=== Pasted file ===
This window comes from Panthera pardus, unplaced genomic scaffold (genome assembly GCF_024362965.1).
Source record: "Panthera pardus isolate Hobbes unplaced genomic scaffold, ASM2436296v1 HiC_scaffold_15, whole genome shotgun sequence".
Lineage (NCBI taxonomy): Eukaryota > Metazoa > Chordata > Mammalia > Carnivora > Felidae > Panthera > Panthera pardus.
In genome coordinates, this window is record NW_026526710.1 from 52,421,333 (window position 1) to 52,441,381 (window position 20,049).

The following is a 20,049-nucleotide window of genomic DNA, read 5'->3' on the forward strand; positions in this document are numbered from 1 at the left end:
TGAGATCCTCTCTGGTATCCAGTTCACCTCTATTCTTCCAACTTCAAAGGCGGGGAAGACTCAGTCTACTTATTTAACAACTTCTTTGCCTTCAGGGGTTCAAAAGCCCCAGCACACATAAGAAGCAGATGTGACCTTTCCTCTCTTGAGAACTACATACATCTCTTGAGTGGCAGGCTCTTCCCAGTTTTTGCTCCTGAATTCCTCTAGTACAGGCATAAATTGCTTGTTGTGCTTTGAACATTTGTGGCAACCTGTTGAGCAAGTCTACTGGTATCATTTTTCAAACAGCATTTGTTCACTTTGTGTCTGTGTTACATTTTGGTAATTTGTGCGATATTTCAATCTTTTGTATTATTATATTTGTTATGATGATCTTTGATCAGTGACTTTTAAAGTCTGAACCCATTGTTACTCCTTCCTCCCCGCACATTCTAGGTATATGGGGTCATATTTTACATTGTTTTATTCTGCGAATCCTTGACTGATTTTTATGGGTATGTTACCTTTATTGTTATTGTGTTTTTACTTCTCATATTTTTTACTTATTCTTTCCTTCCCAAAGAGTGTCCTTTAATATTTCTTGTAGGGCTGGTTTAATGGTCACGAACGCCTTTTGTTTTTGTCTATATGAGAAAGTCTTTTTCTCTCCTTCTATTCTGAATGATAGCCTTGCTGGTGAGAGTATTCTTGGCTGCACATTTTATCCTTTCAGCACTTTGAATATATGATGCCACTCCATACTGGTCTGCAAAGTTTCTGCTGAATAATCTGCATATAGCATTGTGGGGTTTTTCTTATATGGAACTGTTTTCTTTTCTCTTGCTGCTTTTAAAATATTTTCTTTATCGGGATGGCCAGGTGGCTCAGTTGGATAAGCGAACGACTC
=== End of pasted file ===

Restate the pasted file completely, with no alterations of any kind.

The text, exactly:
This window comes from Panthera pardus, unplaced genomic scaffold (genome assembly GCF_024362965.1).
Source record: "Panthera pardus isolate Hobbes unplaced genomic scaffold, ASM2436296v1 HiC_scaffold_15, whole genome shotgun sequence".
Lineage (NCBI taxonomy): Eukaryota > Metazoa > Chordata > Mammalia > Carnivora > Felidae > Panthera > Panthera pardus.
In genome coordinates, this window is record NW_026526710.1 from 52,421,333 (window position 1) to 52,441,381 (window position 20,049).

The following is a 20,049-nucleotide window of genomic DNA, read 5'->3' on the forward strand; positions in this document are numbered from 1 at the left end:
TGAGATCCTCTCTGGTATCCAGTTCACCTCTATTCTTCCAACTTCAAAGGCGGGGAAGACTCAGTCTACTTATTTAACAACTTCTTTGCCTTCAGGGGTTCAAAAGCCCCAGCACACATAAGAAGCAGATGTGACCTTTCCTCTCTTGAGAACTACATACATCTCTTGAGTGGCAGGCTCTTCCCAGTTTTTGCTCCTGAATTCCTCTAGTACAGGCATAAATTGCTTGTTGTGCTTTGAACATTTGTGGCAACCTGTTGAGCAAGTCTACTGGTATCATTTTTCAAACAGCATTTGTTCACTTTGTGTCTGTGTTACATTTTGGTAATTTGTGCGATATTTCAATCTTTTGTATTATTATATTTGTTATGATGATCTTTGATCAGTGACTTTTAAAGTCTGAACCCATTGTTACTCCTTCCTCCCCGCACATTCTAGGTATATGGGGTCATATTTTACATTGTTTTATTCTGCGAATCCTTGACTGATTTTTATGGGTATGTTACCTTTATTGTTATTGTGTTTTTACTTCTCATATTTTTTACTTATTCTTTCCTTCCCAAAGAGTGTCCTTTAATATTTCTTGTAGGGCTGGTTTAATGGTCACGAACGCCTTTTGTTTTTGTCTATATGAGAAAGTCTTTTTCTCTCCTTCTATTCTGAATGATAGCCTTGCTGGTGAGAGTATTCTTGGCTGCACATTTTATCCTTTCAGCACTTTGAATATATGATGCCACTCCATACTGGTCTGCAAAGTTTCTGCTGAATAATCTGCATATAGCATTGTGGGGTTTTTCTTATATGGAACTGTTTTCTTTTCTCTTGCTGCTTTTAAAATATTTTCTTTATCGGGATGGCCAGGTGGCTCAGTTGGATAAGCGAACGACTC